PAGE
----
LED and laser flares claim to replace pyrotechnic flares on board: but how do they compare with a traditional flare and an LED torch? Ben Meakins and David Pugh try them out on a dark night in Studland Bay


Why do we carry pyrotechnic flares on board?

Is it to attract attention? Gone are the days of firing off a parachute flare and hoping for the best: assuming your VHF radio and DSC are working, it’s much more effective to make a distress call. A flare is a good backup, but comes at a price – they are dangerous to use, especially at night on a pitching boat and with crew unfamiliar with how to work them.

For a lifeboat crew, actually finding the casualty can be tricky, especially in a crowded area or at night – and that’s where handheld red flares come in. A parachute flare is a useful attention-grabber, but it’s no use as a locator beacon as it will be hanging high up in the air. Red handheld flares are designed to be used when a potential rescuer is in sight: they are visible up to three miles, day or night, have a burn time of around 60 seconds and produce 15,000cd (candela) of light. In the daytime, an orange smoke flare is recommended as it’s easier to see.

However, carrying explosives on board is a tricky and potentially dangerous business. Manufacturers have been offering electronic distress flares for a few years now: these started off as laser flares, which we tested back in 2011. As we found then, the problem with a laser is that it’s directional, with a very narrow beam – fine if you know where your target is and can shine it at them, but very hard to do on a pitching, rolling boat at sea. As LED technology has improved, manufacturers have started moving towards high-powered LEDs as a solution. There are currently two products available in the UK – the Odeo Flare Mk III and the Ocean Signal EDF1.

As a comparison, we also tried a high-powered LED torch (the Coast PS400), a laser flare from Greatland Laser and an Ikaros handheld red pyrotechnic flare.

How we tested them

We headed into Studland Bay on a cold May evening in pitch darkness, with no moon. Dropping PBO editor David Pugh on the beach, we headed offshore in a fast RIB. Ashore, David set off the signals in turn, while on the RIB we noted down how visible they were against a black background, and also how well they could be distinguished from background lights, channel markers and shore lights. This done, we set off at speed to carry out a range test, up to a maximum range of 5 miles.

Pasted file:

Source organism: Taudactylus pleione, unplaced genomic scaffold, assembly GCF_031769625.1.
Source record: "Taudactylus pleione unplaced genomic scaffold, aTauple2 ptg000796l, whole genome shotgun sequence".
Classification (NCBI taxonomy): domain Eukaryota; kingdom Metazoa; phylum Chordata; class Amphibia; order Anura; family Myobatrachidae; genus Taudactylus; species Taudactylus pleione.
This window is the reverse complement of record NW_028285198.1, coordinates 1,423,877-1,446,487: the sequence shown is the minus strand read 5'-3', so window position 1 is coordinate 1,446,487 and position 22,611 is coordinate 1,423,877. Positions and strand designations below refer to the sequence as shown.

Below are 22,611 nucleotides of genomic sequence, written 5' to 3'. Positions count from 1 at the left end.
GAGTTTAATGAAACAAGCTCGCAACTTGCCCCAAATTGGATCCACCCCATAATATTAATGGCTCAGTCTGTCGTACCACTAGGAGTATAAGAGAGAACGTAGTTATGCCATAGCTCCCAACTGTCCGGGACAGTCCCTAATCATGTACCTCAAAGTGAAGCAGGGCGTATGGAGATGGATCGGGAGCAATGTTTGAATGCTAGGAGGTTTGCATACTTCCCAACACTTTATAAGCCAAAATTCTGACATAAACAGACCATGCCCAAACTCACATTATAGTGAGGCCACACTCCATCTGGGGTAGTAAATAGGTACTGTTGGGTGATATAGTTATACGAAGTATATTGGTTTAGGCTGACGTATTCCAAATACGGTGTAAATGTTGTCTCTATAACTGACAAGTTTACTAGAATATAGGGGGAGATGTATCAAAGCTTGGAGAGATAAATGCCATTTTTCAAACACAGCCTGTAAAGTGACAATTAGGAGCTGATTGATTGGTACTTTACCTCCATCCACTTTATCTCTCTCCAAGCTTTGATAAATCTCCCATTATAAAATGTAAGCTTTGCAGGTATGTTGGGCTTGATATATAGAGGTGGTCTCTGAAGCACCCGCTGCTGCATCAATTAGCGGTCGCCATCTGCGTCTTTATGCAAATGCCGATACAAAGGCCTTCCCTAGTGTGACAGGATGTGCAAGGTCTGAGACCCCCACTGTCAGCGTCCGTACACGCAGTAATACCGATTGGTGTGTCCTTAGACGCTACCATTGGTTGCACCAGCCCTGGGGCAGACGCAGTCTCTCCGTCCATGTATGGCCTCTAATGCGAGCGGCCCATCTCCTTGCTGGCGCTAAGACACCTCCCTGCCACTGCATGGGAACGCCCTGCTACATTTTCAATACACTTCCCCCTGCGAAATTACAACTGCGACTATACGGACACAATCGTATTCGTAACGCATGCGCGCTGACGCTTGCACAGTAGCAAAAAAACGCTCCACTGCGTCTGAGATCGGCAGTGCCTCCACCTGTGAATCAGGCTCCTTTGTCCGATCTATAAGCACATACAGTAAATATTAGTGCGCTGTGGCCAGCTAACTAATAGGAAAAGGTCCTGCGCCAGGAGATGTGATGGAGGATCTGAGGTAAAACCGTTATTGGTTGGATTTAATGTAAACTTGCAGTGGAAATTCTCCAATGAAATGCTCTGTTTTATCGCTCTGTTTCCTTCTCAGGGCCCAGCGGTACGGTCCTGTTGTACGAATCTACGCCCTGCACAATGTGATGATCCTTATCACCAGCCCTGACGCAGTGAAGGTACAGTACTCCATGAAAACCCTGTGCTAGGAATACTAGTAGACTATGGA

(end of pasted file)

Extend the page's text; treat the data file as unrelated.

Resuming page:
Odeo Flare Mk III

Best Buy

odeoflare_cmykThe Odeo flare was originally launched with lasers in
a rotating lamp, but has now been changed to use high-power LEDs. It’s foolproof to use – you rotate the base, mimicking the way you set off a parachute flare. The 21 red LEDs flash in an SOS pattern (••• – – – •••) with a long flash in between.
In use, we found it to be not quite as bright as the EDF1 at the 5-mile range, but the SOS flash made it stand out against the background lights. It could be confused for a red navigation marker (most of which use LEDs these days), but the regular SOS pattern means that you can distinguish the light from its surroundings. It was by no means comparable to the pyrotechnic flare in attracting attention, but as a tool to guide in a lifeboat or other rescuer, it worked well.
You can replace the batteries yourself – it uses three L91 lithium iron-disulphide cells (AA-type) which are readily available, and has a five-hour duration. It’s also buoyant and waterproof.

Ocean Signal EDF1


Ocean Signal’s EDF1 uses LEDs, including two on the top for aerial signalling. In use, we found it to be brighter, with a more intense light than the Odeo flare, especially at the 5-mile range. Unlike the Odeo flare, there are a few options for light level, which are accessed by sliding a cover down and pressing a button. This gives three levels of intensity – Economy, Bright and Ultra. A further press gives ‘Beam’ mode, which is more directional, with a 30° beam width. An SOS mode is also available, where the unit flashes SOS every 20 seconds, and this is accessed by pressing the ‘Test’ key with the unit in operation.

It had a ‘flickering’ effect when observed, which helped distinguish it from background and other lights. While the EDF1 had a brighter, more intense light on high power than the Odeo flare, especially at long range, we found that it was a little trickier to operate the small buttons and negotiate the multiple features, especially in the dark. Its Li-MnO2 battery pack is user-replacable, but must be supplied by Ocean Signal retailers. It can be
tested with the ‘test’ key.

The Odeo flare (left) and the Ocean Signal EDF1 (right) had similar performance: the EDF1 was marginally brighter, but less simple to operate

The Odeo flare (left) and the Ocean Signal EDF1 (right) had similar performance: the EDF1 was marginally brighter, but less simple to operate

At a distance, the flares are still highly visible

At a distance, the flares are still highly visible